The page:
Wavey, a pseudonymous DeFi farmer, took to Twitter to highlight how the sudden withdrawal of Ether worth over $640 million from one of Curve’s pools had created an arbitrage opportunity through slippage. As such, the aforementioned pool had 525.4k ETH when the NYAN farm launched.
However, right after the crash, the pool had only 331.2k tokens left, highlighting the instantaneous migration of liquidity onto Arbitrum.
Further, the rumors of a potential token airdrop also managed to stir in excitement and attract additional liquidity to the platform. However, it is worth noting that Arbitrum doesn’t have any native token of its own.
Reminder: there is no Arbitrum token. Anything claiming to be an official Arbitrum token is a scam.
— Arbitrum is live on mainnet! (@arbitrum) September 11, 2021
Leaving the aforementioned factors aside, a substantial portion of the TVL growth has been quite organic and, in retrospect, a host of new people have been testing Arbitrum’s waters of late.
S2C – Speed, Size, Cost
By and large, Arbitrum’s transaction fee remains quite low when compared to Ethereum. As a matter of fact, when the speed limit is raised, the fee has the scope to reduce even further.
However, it should be noted that Arbitrum isn’t running at its full capacity yet. The transaction speed will come into play only when there is more demand than capacity.
Consider this – When Arbitrum’s adoption rate further increases, the congestion would also parallelly rise. In hindsight, the platform’s gas price would inevitably spike using the EIP-1559 gas auction mechanism. Only at such a stage when the speed is increased, the fee would end up dropping.
In fact, one of Smart Content’s authors highlighted the same in a recent Twitter thread. He asserted,
“Arbitrum’s speed limit is currently set to match the throughput of Ethereum and will increase over time as the chain is tested in production more… Super bullish on Arbitrum and Rollups.”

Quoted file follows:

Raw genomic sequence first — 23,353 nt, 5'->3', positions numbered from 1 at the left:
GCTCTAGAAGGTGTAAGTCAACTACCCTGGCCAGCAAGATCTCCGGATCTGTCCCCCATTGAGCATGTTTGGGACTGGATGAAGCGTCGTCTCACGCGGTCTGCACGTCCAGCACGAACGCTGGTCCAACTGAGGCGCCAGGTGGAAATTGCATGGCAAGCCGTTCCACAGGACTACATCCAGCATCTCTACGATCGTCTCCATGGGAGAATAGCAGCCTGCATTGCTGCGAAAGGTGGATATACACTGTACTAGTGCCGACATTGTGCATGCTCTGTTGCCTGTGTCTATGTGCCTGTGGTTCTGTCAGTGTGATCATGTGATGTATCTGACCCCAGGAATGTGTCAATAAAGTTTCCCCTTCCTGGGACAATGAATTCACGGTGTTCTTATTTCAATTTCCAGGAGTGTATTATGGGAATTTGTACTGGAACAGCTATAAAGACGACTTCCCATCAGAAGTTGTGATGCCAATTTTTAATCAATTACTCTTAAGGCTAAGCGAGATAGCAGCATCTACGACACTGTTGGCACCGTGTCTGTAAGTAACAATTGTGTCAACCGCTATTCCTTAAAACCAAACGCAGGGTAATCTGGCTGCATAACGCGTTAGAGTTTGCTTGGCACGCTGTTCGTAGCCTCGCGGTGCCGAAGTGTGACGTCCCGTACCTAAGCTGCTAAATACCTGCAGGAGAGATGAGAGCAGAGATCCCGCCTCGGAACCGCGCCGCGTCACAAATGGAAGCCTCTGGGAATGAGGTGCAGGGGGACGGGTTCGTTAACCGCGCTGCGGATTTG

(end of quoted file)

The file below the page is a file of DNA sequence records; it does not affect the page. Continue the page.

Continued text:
People who are using the platform at this stage hardly have any complaints with respect to both, the fee and the speed.
The crypto-space has no doubt warmly welcomed Arbitrum. Despite the hype and hoopla, it shouldn’t be forgotten that the solution is still in its infancy and is pretty prone to hitches. For instance, the platform experienced an outage quite recently and, in essence, the block validation process was hampered.
Furthermore, right from stableswaps to launchpads and stablecoin support, Arbitrum is still missing a few key primitives. With time, the gaps would eventually get bridged. Until then, the platform would remain exposed to the unadorned competition from pre-existing solution providers.
Next, even though being completely decentralized has always been a part of Arbitrum’s plan, it should be noted that it is still not there yet. The team [Offchain Labs] right now has a fair share of control over the network and has taken quite a congruent approach to that of other scaling solutions like Polygon and Optimism.
However, Arbitrum does have the faculty to maintain upgradability, and that is an added advantage on any given day. Additionally, the solution’s smooth compatibility with dApps [that are designed to run on Ethereum] has the potential to act as its trump card.
The fixed pie fallacy
Well, non-crypto-savvy people subliminally assume that the L2 playing field is a fixed pie and the more slices [adoption] a particular solution gets the fewer are left for the rest. The logical error largely stems from the misconception that the success of a particular platform would come at the expense of others.
Duhhh, there is no fixed pie per se!
Arbitrum’s launch is a testament to how novel roll-ups can take the market by storm. In the coming months, as more solutions go live, the space would become even more avant-garde. The market, hence, needs to be prepared accordingly. Users, at the end of the day, would face a good [selection] headache.
Riding on the back of L2s, lo and behold, decentralization would emerge victorious.
The Arbitrum story – Here’s the A to Z of this Ethereum scaling solution